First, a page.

Laughter has returned to her native Bloomington roots after two decades in Seattle and two years in New York City. She is a local news reporter and anchor for WFHB, Bloomington’s community radio station.
Laughter was Joan Ryser’s student at BHSS in the mid-1970s. She says Ryser was her favorite English teacher, “not just because she dressed in short skirts and tall boots and had frosted hair and great makeup and a great smile,” but also because she had recognized Laughter’s “knack for imaginative writing.” Such memories had inspired her to assume a proactive role in establishing a scholarship in Ryser’s name.
After the pandemic’s outbreak had temporarily halted Laughter’s writing, she published a story in the 2020 Fiction Issue of The Ryder, and is currently working on a short story collection.
About the Ryser Scholarship
The Ryser Scholarship is named after Joan Ryser (3 January 1940 – 6 March 2017). Born in Solsberry, Indiana, Ryser taught American and European literature, creative writing, and grammar and composition at Bloomington High School South for 44 years. While living, she had instructed her family to redirect memorial contributions to a local program or organization that encourages writers and their craft, or that promotes writing and literacy.
Honored to receive the redirected funds, the Writers Guild at Bloomington established an ongoing scholarship to enable writers of all experience levels from South Central Indiana to attend a regional workshop or conference.
Each year, the Guild offers the Ryser Scholarship on a rotating calendar year basis for three applicant categories: high school teachers of English language arts; high school students (juniors or seniors); and Guild members.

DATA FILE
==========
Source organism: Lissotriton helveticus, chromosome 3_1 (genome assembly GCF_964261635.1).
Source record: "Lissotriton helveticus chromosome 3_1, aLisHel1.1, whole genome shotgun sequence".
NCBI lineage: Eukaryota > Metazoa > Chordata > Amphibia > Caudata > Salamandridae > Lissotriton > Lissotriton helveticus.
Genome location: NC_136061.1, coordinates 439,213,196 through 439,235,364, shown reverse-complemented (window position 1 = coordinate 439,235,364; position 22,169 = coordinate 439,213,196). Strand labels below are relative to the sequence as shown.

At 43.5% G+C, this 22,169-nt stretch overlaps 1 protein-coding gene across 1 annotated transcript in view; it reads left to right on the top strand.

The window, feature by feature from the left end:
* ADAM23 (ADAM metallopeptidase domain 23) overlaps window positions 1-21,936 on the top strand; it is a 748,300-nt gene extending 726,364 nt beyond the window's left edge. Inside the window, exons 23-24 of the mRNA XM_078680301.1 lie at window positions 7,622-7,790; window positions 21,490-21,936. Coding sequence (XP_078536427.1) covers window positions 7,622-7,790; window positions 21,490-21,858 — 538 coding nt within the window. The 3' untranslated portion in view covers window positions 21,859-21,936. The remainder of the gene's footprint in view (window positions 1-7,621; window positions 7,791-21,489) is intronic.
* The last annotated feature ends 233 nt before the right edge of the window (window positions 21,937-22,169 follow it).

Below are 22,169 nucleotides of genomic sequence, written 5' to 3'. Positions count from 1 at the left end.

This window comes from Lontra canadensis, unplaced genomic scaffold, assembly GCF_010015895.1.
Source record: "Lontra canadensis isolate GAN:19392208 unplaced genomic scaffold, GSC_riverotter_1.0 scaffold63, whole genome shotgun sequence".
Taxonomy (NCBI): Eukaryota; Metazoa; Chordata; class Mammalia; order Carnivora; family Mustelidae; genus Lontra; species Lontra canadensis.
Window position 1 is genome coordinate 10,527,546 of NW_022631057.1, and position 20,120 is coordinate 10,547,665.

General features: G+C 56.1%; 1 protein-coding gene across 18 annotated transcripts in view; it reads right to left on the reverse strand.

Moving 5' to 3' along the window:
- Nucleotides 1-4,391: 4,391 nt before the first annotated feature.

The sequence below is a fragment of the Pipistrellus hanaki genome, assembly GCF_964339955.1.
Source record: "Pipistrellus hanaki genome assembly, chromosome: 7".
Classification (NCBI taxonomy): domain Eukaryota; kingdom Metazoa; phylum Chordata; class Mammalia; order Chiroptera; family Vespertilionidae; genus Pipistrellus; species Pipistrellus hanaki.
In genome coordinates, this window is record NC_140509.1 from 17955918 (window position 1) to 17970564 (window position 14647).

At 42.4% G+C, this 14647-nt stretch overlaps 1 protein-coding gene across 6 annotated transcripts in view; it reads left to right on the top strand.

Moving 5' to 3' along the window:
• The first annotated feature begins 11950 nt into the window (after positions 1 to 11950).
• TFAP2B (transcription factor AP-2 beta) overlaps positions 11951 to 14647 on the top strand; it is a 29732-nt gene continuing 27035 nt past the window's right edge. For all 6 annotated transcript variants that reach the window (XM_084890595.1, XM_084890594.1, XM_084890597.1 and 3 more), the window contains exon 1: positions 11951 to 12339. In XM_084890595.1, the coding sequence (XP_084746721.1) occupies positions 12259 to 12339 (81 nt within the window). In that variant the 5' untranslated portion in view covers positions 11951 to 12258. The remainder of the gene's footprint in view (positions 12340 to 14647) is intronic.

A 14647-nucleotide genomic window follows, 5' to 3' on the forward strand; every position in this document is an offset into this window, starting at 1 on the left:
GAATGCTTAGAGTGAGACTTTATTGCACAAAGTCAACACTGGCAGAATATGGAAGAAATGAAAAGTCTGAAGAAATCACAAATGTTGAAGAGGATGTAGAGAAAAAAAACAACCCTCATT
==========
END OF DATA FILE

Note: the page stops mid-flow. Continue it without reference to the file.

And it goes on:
The Guild will return to offering the Ryser Scholarship to its members in 2022. The $350 award can be applied toward the cost of attending a virtual or in-person writing workshop or conference. These options include: Indiana University Writers’ Conference (Bloomington); Gathering of Writers, Indiana Writers Center (Indianapolis); Midwest Writers Workshop, Ball State University (Muncie); Writing for Your Life Spiritual Writers’ Conference (Indianapolis); and Women Writing for (a) Change workshops (Bloomington).
The Writers Guild, Ryser Scholarship, and First Wednesdays Spoken Word Series
To join the Writers Guild at Bloomington, visit: https://writersguildbloomington.com/join/
Direct all questions, or request a scholarship application form, by emailing to Patsy Rahn at [email protected]
The application deadline is 30 November 2021.
As social distancing continues, check out the virtual Ryser Scholarship edition of the First Wednesdays Spoken Word Series, sponsored by the Writers Guild at Bloomington. The performance starts at 6:00 p.m. (EST) on 3 November 2021.
Two ways to enjoy: Email the Writers Guild ([email protected]) for a Zoom link, or log in to Facebook for a livestream from the Writers Guild page @WritersGuildBloomington. All Spoken Word Series performances will become available on YouTube.
The Writers Guild at Bloomington is a 501(c)(3) arts organization that is “committed to fostering diversity, and welcomes members regardless of gender, race, sexual orientation, religious affiliation, and ability” (WG Mission Statement).
Hiromi Yoshida is a freelance writer and editor, who serves as a diversity consultant for the Writers Guild at Bloomington. She edits copy for Gidra Magazine, and leads a poetry workshop for the award-winning VITAL program at the Monroe County Public Library. Her poems have been nominated for inclusion in the Sundress Best of the Net anthology, and have been added to the INverse Poetry Archive. She is the author of Joyce & Jung and the poetry chapbooks Icarus Burning and Epicanthus.